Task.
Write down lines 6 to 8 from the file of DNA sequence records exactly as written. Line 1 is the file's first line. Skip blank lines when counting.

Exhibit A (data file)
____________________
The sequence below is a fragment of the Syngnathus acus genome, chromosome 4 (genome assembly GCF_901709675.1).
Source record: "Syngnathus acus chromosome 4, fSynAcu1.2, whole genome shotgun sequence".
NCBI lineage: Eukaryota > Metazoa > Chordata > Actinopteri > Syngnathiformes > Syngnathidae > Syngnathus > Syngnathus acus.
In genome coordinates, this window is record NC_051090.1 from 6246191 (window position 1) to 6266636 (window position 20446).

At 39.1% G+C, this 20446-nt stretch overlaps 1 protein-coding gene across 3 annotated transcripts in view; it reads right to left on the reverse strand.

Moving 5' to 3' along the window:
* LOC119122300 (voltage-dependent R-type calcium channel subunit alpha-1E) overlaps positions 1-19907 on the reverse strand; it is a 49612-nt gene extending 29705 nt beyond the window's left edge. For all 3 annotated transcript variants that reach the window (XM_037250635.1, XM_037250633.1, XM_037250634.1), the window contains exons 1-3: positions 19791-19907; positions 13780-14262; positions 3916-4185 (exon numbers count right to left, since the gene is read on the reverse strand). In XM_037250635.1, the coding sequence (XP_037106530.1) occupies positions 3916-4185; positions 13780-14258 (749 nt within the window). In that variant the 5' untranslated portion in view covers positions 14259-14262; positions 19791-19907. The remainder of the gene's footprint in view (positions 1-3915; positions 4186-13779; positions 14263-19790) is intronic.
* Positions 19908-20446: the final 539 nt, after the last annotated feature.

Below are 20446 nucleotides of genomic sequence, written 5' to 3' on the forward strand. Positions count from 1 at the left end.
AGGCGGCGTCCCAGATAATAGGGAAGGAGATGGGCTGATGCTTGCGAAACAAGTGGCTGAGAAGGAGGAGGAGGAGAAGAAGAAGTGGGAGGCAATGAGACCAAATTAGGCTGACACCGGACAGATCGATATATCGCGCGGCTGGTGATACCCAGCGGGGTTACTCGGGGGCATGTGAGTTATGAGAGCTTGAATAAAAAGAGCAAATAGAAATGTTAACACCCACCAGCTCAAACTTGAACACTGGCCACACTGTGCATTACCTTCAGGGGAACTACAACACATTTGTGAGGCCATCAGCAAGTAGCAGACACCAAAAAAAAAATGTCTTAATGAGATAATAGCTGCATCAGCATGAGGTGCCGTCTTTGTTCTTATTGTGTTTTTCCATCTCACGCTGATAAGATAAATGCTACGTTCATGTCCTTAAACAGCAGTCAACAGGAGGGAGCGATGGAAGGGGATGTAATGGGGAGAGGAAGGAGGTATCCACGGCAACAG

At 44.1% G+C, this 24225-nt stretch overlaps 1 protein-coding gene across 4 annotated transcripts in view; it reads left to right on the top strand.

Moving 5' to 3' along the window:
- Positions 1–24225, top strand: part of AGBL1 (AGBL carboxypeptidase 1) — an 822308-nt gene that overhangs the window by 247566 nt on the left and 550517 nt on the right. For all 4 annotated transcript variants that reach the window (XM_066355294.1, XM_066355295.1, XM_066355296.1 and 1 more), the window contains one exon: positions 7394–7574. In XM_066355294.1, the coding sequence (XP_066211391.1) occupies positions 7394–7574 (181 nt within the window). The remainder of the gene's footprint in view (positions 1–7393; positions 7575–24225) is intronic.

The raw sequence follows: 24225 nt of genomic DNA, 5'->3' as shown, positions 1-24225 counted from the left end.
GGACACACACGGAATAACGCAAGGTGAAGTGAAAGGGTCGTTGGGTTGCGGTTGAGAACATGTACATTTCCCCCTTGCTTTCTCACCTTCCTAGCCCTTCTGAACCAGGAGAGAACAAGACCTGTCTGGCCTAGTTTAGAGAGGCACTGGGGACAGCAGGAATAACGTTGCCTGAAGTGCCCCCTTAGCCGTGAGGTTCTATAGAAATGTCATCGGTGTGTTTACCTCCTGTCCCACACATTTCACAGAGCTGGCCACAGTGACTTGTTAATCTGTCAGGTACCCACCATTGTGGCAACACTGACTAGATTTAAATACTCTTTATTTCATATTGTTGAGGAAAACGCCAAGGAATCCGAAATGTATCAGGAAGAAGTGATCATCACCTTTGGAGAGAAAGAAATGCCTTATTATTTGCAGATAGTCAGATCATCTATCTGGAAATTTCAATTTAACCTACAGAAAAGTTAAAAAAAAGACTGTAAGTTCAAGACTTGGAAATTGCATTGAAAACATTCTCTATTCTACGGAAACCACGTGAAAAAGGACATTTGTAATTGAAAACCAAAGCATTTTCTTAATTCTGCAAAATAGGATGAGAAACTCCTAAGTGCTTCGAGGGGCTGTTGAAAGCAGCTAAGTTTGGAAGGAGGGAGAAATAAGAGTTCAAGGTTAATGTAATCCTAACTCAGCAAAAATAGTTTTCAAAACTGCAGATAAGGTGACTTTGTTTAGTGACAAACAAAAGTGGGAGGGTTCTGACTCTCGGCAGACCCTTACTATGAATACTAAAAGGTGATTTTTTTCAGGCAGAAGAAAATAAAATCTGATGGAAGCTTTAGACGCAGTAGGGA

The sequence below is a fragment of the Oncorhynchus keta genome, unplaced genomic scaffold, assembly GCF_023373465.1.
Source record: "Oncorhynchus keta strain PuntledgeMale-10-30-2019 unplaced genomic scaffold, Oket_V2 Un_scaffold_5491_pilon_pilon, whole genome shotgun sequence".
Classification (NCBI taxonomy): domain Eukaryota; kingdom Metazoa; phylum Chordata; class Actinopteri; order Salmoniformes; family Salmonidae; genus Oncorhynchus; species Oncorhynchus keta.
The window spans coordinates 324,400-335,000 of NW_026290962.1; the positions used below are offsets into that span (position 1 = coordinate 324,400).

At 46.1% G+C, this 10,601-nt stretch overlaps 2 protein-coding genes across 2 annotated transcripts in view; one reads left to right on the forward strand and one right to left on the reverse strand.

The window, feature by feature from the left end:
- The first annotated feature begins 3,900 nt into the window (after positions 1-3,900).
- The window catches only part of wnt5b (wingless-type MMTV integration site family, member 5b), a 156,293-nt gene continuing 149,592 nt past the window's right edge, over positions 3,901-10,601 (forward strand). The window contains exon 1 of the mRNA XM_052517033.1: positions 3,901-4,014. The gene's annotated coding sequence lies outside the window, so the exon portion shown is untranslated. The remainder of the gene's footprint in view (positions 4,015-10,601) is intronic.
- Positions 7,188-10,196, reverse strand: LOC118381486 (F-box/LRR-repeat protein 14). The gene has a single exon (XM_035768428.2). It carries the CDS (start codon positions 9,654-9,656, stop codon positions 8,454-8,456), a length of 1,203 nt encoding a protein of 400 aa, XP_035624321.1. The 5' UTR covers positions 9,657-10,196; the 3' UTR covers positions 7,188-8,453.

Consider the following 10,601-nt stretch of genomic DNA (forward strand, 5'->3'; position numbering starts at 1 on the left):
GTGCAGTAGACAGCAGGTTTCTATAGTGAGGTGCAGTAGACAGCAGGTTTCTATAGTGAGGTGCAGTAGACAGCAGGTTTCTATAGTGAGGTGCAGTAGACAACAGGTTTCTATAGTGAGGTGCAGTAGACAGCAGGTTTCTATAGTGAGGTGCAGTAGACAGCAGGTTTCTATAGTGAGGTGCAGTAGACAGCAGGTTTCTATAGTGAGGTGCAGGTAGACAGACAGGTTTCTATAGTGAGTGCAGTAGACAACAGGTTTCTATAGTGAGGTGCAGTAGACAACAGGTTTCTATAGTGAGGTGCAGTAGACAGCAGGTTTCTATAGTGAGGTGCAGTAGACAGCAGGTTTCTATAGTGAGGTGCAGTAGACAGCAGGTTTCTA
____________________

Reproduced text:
Moving 5' to 3' along the window:
* LOC119122300 (voltage-dependent R-type calcium channel subunit alpha-1E) overlaps positions 1-19907 on the reverse strand; it is a 49612-nt gene extending 29705 nt beyond the window's left edge. For all 3 annotated transcript variants that reach the window (XM_037250635.1, XM_037250633.1, XM_037250634.1), the window contains exons 1-3: positions 19791-19907; positions 13780-14262; positions 3916-4185 (exon numbers count right to left, since the gene is read on the reverse strand). In XM_037250635.1, the coding sequence (XP_037106530.1) occupies positions 3916-4185; positions 13780-14258 (749 nt within the window). In that variant the 5' untranslated portion in view covers positions 14259-14262; positions 19791-19907. The remainder of the gene's footprint in view (positions 1-3915; positions 4186-13779; positions 14263-19790) is intronic.
* Positions 19908-20446: the final 539 nt, after the last annotated feature.